Midwifery isn’t just for pregnancy and birth – it’s a great health care option for women at all stages of life!
Regional One Health’s team of Certified Nurse Midwives see patients of all ages for regular well-woman care. They look to build genuine relationships with their patients in order to help them improve their health.
It’s a great option for any woman who is looking for a personalized, supportive style of health care.
If the pitter-patter of little feet aren’t in your immediate plans, a nurse midwife may not even be on your radar.
They should be.
As women seek a more personal, trusting patient-provider relationship, they’re discovering that a nurse midwife is the ideal fit for their regular well-woman care.
“We see women from their first cycle all the way through menopause,” said Amanda Williams, a Certified Nurse Midwife at Regional One Health.
Regional One Health’s team of six Certified Nurse Midwives take appointments at Kirby Primary Care and Hollywood Primary Care. While women may think their services are geared toward pregnancy, a nurse midwife can be a valuable partner in improving health at any stage of life.
Williams said patients benefit from starting as young as 11 or 12 because education and support are key parts of a nurse midwife’s skill set.
She noted it can be hard for adolescents and teens to get accurate information about what to expect from puberty, becoming sexually active, preventing pregnancy and STDs, etc. – and all of that is information nurse midwives excel at providing in a safe, non-judgmental environment.
“It’s called anticipatory guidance,” Williams explained. “We can let them know what to expect, and create a safe place where young women can ask questions and share concerns.”
This can set the stage for better lifelong health because it teaches young women to advocate for themselves and take control of their choices. “By empowering women from a young age with real knowledge, we set up a better health care future for those women,” Williams said. “We embrace their curiosity and encourage them to actively engage in their health.”
Certified Nurse Midwife Meghan Madea said it’s also beneficial to establish a relationship with a provider early on. “As people get more comfortable with you, it allows you to provide better care,” Madea said. “We very much look to encourage preventative care and healthy choices, and we talk a lot about lifestyle choices.”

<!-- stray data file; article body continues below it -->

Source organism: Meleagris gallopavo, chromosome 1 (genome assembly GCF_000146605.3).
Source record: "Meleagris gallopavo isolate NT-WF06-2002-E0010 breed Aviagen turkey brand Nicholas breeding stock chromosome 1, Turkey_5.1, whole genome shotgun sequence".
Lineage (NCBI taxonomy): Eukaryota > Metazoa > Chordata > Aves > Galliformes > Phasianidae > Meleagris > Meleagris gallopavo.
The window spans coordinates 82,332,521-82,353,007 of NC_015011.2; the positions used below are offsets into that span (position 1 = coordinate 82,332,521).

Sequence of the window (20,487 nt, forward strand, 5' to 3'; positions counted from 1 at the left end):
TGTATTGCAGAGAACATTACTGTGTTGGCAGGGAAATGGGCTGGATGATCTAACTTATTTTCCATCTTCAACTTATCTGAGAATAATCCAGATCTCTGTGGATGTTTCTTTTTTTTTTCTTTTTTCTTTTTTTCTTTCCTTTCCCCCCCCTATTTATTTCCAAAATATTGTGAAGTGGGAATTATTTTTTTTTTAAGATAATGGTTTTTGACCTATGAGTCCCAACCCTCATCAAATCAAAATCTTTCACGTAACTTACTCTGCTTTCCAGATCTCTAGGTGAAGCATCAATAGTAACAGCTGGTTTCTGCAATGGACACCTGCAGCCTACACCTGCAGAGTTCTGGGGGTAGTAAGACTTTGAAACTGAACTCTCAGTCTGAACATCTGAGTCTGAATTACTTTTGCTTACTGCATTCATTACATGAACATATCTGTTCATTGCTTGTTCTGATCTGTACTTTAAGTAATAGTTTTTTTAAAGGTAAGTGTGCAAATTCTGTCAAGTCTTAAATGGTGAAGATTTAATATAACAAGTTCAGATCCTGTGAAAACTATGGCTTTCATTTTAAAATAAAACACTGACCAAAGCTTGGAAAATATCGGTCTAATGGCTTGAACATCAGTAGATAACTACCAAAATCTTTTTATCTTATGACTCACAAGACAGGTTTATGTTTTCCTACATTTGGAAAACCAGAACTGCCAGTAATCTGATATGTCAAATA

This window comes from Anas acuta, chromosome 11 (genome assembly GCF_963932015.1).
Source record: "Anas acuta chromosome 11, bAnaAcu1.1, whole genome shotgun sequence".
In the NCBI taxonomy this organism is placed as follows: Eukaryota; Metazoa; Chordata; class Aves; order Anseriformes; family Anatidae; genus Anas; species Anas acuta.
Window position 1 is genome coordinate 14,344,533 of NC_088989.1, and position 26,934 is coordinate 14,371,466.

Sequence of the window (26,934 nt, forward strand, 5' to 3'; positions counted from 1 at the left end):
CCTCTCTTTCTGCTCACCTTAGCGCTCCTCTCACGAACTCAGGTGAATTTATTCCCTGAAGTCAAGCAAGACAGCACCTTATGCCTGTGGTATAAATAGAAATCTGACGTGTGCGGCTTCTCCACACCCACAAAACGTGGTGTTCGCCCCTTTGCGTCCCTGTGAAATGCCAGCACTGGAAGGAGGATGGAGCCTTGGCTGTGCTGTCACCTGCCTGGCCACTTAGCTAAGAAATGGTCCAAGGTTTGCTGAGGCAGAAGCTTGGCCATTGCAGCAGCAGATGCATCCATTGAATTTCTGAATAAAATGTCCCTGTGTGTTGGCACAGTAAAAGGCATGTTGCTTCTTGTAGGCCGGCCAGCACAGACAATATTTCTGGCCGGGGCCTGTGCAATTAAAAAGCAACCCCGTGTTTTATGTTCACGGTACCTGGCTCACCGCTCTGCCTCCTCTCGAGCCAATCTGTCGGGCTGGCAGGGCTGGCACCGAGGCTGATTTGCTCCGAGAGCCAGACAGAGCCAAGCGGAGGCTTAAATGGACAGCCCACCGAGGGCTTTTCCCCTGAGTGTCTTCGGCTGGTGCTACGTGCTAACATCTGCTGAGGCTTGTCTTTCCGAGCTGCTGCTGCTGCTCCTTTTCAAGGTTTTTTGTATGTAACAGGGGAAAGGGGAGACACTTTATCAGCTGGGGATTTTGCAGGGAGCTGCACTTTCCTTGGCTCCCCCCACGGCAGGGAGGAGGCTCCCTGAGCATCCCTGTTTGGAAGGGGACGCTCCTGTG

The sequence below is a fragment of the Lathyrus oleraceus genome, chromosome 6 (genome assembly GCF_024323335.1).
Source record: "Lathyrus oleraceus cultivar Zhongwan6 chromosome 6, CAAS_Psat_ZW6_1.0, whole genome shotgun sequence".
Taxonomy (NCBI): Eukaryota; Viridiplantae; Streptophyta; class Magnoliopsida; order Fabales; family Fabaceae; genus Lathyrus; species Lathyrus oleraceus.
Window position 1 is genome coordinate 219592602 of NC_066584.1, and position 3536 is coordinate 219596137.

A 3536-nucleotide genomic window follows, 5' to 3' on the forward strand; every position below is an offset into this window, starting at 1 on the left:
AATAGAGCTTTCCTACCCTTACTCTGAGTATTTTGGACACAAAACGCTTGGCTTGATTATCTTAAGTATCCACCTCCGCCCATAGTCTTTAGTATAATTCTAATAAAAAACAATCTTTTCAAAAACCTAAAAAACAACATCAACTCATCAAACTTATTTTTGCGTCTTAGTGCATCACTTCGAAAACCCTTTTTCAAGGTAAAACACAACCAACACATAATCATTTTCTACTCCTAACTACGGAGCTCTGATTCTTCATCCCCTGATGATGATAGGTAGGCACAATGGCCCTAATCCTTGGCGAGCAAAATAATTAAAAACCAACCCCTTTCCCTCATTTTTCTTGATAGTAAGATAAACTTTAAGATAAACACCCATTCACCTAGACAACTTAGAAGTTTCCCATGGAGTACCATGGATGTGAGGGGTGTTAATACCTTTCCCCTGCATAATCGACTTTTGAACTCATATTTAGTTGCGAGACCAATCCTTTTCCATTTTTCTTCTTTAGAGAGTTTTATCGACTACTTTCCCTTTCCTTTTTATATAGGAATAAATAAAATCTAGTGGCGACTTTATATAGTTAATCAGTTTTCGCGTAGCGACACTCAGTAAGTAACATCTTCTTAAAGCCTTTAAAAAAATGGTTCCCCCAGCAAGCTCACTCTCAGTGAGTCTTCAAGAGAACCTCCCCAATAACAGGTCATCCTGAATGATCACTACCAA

That established relationship can pay off big as women age and their health care needs tend to become more complex.
Madea said nurse midwives follow the same guidelines as an OB/GYN for labs and tests such as pap smears, breast exams, etc. They recommend annual well-woman visits for women who are not pregnant and do not have specific concerns or preexisting conditions.
“At an annual exam, we discuss medical and social history and which medications a patient is taking,” she said. “We do a thorough physical exam. Since this is gynecological care, we focus on the breasts and reproductive organs, but we also check the heart, lungs, thyroid, etc.”
As women become sexually active, nurse midwives also provide birth control counseling and management as well as STD screening and prevention. If a patient does get pregnant, they can of course stay with their nurse midwife for all their routine prenatal care and childbirth support.
As women reach middle age and beyond, nurse midwives evolve their care accordingly, guiding women to necessary screenings like an annual mammogram starting at age 40 and helping them address the symptoms of menopause.
This includes serving as a woman’s point person for non-gynecological health concerns. Aging increases a woman’s risk for heart disease, diabetes, breast cancer, Alzheimer’s disease and more, and nurse midwives can help manage those concerns.
“If something is outside the scope of our practice, we can get our patients in to see a specialist,” Madea said. “We have relationships with essentially every expert and specialist at Regional One Health, so we can easily help people get to where they need to go.”
Bottom line, Williams said a nurse midwife is a great choice for any woman who is seeking a personal, patient-driven type of care. “We want it to be a partnership,” she said. “It’s not me dictating to you the things I know. It’s discussing your health to help you make good decisions.”
Madea said that’s beneficial and rewarding to both patient and provider.
“It’s important for patients to understand why they have the choices they have so they can make educated decisions, and that’s what we can help them with by developing a relationship,” she said. “And for us, what’s really fun is to come in and look at the schedule for the day and see the names – and also see the faces in your mind.”